Prince’s “Sweet Thing” cover also marked the prelude to a decades-long artistic kinship with Chaka Khan. Most obviously, Chaka made his 1979 song “I Feel for You” into a massive hit in 1984–albeit with a frenetic arrangement that borrowed more from New York’s emergent freestyle scene than from Prince’s “Minneapolis Sound.” But their mutual appreciation extended much further. Prince wrote, produced, and performed on “Sticky Wicked” for Chaka’s 1988 album CK; the same record also featured a version of Prince’s “Eternity” recorded without his input. 10 years later, she signed to Prince’s NPG Records, recording another album (Come 2 My House) and joining him onstage on several occasions, including the August 28, 1998 performance at London’s Café de Paris filmed for the U.K. television special/home video release Beautiful Strange (see above). “Sweet Thing” in particular remained a staple in Prince’s live repertoire all the way up to his final months: his last known performance of the song was on February 20, 2016 at the Sydney Opera House, the fifth date of his tragically truncated Piano & a Microphone Tour.
As for Ms. Khan, she publicly commemorated Prince with the following tweet on the day of his death, including a photo of the two of them together circa 1998:
We’ll be back on Friday afternoon with another song from 1976–this one actually written by Prince.
(Thanks to Randall in the comments for reminding me of Chaka Khan’s 1988 collaboration with Prince.)
(Rufus featuring Chaka Khan, 1975)
Electric Fetus / Spotify / TIDAL
16 replies on “Sweet Thing”
How fitting! Grew up listening and loving those two artist. The day he died I waited to hear from two of his peers. Larry and Chaka. This whole thing is tragic beyond belief to me and a whole lotta folk. Wish I could make it go away…..
Man, you and me both. I’m still not over it. Thanks for reading!
I’m still devastated. Thank you for this article.
Thank you! As you can see, my coping strategy has been total immersion.
Good strategy! Everyone I know seems to have moved on…there are those awkward pauses in conversation like, “Oh, you’re still on that?” It’s been helpful to find others online who are still grieving this treasure of a human being.
Yes, say what you will about social media, but I love the way it’s been used as a kind of public forum for grieving this year, first with Bowie (who also hit me pretty hard) and then with Prince. I’m also not mad at the explosion of Prince outtakes that have been showing up on YouTube, etc., though I’m sure that will end soon now that the estate is being sorted out.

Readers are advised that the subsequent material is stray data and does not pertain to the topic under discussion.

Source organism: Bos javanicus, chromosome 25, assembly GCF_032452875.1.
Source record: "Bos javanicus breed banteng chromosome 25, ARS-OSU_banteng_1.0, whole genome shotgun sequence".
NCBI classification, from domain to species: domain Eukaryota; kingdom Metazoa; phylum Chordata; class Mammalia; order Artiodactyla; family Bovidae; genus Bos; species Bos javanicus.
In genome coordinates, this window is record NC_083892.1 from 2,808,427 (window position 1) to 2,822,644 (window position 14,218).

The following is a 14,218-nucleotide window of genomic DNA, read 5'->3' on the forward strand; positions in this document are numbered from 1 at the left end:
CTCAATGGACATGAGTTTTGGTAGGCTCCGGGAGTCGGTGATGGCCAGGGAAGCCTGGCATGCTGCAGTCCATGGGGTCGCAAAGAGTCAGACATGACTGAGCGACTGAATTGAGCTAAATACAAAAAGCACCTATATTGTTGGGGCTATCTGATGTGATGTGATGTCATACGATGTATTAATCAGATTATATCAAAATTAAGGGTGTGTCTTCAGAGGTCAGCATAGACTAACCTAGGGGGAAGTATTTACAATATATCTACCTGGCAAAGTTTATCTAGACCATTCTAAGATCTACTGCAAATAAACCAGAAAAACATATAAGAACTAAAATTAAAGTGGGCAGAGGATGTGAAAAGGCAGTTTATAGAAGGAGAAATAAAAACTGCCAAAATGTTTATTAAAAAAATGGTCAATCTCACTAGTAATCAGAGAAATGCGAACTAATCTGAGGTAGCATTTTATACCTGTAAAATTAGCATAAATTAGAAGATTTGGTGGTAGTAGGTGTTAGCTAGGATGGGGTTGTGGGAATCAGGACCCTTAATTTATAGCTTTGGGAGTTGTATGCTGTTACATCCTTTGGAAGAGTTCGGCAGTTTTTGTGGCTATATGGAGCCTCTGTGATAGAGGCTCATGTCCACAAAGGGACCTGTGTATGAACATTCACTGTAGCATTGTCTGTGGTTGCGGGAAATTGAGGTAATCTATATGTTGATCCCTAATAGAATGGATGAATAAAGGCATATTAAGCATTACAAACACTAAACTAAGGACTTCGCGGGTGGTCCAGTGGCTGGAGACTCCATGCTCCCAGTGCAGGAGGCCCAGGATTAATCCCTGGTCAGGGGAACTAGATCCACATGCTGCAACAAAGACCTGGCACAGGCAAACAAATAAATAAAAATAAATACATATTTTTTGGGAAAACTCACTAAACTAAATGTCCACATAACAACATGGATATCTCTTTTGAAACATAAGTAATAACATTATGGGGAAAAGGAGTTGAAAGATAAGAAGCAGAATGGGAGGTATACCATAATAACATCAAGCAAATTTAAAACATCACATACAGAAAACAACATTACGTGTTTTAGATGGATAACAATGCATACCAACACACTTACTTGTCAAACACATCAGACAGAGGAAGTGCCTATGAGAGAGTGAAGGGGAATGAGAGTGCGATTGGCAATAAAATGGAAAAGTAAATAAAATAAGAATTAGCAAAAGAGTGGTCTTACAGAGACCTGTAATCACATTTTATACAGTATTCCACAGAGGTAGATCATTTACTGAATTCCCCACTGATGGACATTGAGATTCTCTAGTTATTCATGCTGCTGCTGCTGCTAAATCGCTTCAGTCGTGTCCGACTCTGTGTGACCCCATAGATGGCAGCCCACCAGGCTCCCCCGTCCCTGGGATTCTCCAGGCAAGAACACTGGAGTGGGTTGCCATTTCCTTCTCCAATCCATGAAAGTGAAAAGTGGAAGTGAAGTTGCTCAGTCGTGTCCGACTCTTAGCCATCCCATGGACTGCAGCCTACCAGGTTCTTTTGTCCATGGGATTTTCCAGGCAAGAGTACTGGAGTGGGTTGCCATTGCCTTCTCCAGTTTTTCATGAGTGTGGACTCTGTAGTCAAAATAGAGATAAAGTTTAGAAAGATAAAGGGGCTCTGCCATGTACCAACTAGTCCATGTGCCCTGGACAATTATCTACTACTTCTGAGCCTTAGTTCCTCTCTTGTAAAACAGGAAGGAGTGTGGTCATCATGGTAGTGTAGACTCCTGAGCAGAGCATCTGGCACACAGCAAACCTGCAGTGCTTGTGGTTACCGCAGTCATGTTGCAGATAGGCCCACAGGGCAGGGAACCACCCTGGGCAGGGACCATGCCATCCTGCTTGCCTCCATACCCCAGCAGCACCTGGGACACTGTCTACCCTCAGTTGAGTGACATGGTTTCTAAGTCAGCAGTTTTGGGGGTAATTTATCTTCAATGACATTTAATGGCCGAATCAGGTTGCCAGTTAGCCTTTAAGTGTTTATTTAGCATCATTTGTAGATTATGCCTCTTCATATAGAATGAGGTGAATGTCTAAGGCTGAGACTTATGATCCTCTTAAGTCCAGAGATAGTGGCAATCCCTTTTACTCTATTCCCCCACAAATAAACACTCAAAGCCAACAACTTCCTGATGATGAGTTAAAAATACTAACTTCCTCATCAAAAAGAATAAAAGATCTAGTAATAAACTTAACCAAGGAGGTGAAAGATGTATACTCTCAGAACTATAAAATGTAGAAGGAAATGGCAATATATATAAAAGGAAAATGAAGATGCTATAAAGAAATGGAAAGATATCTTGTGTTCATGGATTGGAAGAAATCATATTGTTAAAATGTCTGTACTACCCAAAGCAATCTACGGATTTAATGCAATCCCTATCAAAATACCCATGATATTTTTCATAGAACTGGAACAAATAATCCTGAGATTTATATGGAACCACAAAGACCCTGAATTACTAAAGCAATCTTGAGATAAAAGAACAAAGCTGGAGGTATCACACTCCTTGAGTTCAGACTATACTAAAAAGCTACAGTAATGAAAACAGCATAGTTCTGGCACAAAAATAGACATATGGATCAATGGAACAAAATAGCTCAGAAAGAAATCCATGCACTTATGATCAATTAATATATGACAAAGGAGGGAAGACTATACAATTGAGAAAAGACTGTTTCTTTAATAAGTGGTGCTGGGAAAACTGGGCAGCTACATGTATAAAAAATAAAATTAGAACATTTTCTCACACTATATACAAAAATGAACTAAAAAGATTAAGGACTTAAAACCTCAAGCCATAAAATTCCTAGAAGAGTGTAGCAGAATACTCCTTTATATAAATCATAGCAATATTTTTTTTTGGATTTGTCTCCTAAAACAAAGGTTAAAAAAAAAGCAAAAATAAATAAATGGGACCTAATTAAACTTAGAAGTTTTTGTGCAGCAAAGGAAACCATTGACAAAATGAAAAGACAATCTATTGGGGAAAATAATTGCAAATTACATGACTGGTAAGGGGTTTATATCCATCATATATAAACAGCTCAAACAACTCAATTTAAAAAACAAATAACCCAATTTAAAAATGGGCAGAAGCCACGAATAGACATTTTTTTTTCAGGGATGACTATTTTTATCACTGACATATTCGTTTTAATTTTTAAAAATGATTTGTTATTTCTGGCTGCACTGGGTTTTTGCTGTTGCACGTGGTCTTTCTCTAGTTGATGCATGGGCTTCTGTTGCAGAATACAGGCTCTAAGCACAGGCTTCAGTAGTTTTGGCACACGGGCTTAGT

I was at that particular concert on that day and saw them singing together. I treasure the moments and returned to see him 6 times after during his tour. I’m still devastated… # RIPPurpleOne #TrulyAdoreYou
That’s amazing! I can’t tell you how much I regret not seeing him live more often when I still had the chance. Chaka sounded great in that performance, too…she’s still got it.
Every time I think about him being gone….I tear up. Loved this guy like he was my little brother…
It’s crazy. I took for granted that he’d still be around a long, long time.
Funny you should say that. I had just teared up. The Baltimore gig came to mind, and his overall big-heartedness for the underdog.
Great read and great website
Excellent site. I’ve just caught up on all the posts, and I enjoy your writing. For this post, it might also be worth mentioning Prince’s contributions to Chaka’s 1988 album CK — he wrote, performed on, and produced “Sticky Wicked” (which also features Miles Davis), and she covered his song “Eternity” without his input.
Good catch! I will definitely be talking about “Sticky Wicked” in…well, I’d rather not contemplate how far away that will be, hahaha. But for the time being, you’re right, I should drop in a mention here. Making the edit now. (Thanks for reading!)
Thank you so much for referencing my article in this piece. This was my first visit to Paisley Park and the only one while Prince was still alive. I remember it in flashes but Paisley still feels like home to me visiting all these years later. Thanks for crediting me, it is so appreciated. – Tonya Pendleton